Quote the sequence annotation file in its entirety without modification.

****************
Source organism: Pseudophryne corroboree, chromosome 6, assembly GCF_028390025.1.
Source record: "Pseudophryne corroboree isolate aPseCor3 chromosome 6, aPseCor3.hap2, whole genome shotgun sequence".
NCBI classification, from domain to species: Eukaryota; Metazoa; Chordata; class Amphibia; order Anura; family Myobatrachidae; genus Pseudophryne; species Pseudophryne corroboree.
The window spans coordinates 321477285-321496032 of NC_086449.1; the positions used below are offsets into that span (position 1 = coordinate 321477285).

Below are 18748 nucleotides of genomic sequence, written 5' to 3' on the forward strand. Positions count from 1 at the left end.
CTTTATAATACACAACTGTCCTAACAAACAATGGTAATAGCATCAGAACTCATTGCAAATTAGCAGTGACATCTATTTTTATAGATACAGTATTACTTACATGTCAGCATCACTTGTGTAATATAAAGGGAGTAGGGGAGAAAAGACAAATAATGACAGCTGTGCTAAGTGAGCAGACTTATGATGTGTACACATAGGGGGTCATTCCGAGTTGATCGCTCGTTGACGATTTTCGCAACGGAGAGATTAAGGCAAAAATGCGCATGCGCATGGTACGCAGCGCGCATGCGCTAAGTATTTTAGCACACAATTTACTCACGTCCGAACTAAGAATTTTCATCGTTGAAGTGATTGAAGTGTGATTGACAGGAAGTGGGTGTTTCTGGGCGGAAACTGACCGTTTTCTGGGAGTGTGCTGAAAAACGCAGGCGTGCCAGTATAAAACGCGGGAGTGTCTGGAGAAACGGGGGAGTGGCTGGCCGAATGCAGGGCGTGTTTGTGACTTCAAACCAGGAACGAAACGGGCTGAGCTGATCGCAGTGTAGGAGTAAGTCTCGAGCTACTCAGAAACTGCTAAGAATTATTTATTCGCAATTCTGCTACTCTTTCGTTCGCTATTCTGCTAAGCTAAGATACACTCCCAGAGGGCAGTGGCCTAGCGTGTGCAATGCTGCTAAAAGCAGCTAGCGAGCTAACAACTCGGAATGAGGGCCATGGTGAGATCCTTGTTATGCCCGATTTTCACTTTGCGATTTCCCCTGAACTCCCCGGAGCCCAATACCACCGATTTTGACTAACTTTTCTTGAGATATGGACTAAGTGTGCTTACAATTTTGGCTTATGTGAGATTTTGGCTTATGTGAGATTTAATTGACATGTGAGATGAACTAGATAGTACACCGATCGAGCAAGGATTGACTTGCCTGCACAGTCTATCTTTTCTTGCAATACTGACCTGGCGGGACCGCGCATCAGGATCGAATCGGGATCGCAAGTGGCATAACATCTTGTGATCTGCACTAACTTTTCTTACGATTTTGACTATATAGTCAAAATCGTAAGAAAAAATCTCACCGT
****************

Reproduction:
Source organism: Pseudophryne corroboree, chromosome 6, assembly GCF_028390025.1.
Source record: "Pseudophryne corroboree isolate aPseCor3 chromosome 6, aPseCor3.hap2, whole genome shotgun sequence".
NCBI classification, from domain to species: Eukaryota; Metazoa; Chordata; class Amphibia; order Anura; family Myobatrachidae; genus Pseudophryne; species Pseudophryne corroboree.
The window spans coordinates 321477285-321496032 of NC_086449.1; the positions used below are offsets into that span (position 1 = coordinate 321477285).

Below are 18748 nucleotides of genomic sequence, written 5' to 3' on the forward strand. Positions count from 1 at the left end.
CTTTATAATACACAACTGTCCTAACAAACAATGGTAATAGCATCAGAACTCATTGCAAATTAGCAGTGACATCTATTTTTATAGATACAGTATTACTTACATGTCAGCATCACTTGTGTAATATAAAGGGAGTAGGGGAGAAAAGACAAATAATGACAGCTGTGCTAAGTGAGCAGACTTATGATGTGTACACATAGGGGGTCATTCCGAGTTGATCGCTCGTTGACGATTTTCGCAACGGAGAGATTAAGGCAAAAATGCGCATGCGCATGGTACGCAGCGCGCATGCGCTAAGTATTTTAGCACACAATTTACTCACGTCCGAACTAAGAATTTTCATCGTTGAAGTGATTGAAGTGTGATTGACAGGAAGTGGGTGTTTCTGGGCGGAAACTGACCGTTTTCTGGGAGTGTGCTGAAAAACGCAGGCGTGCCAGTATAAAACGCGGGAGTGTCTGGAGAAACGGGGGAGTGGCTGGCCGAATGCAGGGCGTGTTTGTGACTTCAAACCAGGAACGAAACGGGCTGAGCTGATCGCAGTGTAGGAGTAAGTCTCGAGCTACTCAGAAACTGCTAAGAATTATTTATTCGCAATTCTGCTACTCTTTCGTTCGCTATTCTGCTAAGCTAAGATACACTCCCAGAGGGCAGTGGCCTAGCGTGTGCAATGCTGCTAAAAGCAGCTAGCGAGCTAACAACTCGGAATGAGGGCCATGGTGAGATCCTTGTTATGCCCGATTTTCACTTTGCGATTTCCCCTGAACTCCCCGGAGCCCAATACCACCGATTTTGACTAACTTTTCTTGAGATATGGACTAAGTGTGCTTACAATTTTGGCTTATGTGAGATTTTGGCTTATGTGAGATTTAATTGACATGTGAGATGAACTAGATAGTACACCGATCGAGCAAGGATTGACTTGCCTGCACAGTCTATCTTTTCTTGCAATACTGACCTGGCGGGACCGCGCATCAGGATCGAATCGGGATCGCAAGTGGCATAACATCTTGTGATCTGCACTAACTTTTCTTACGATTTTGACTATATAGTCAAAATCGTAAGAAAAAATCTCACCGT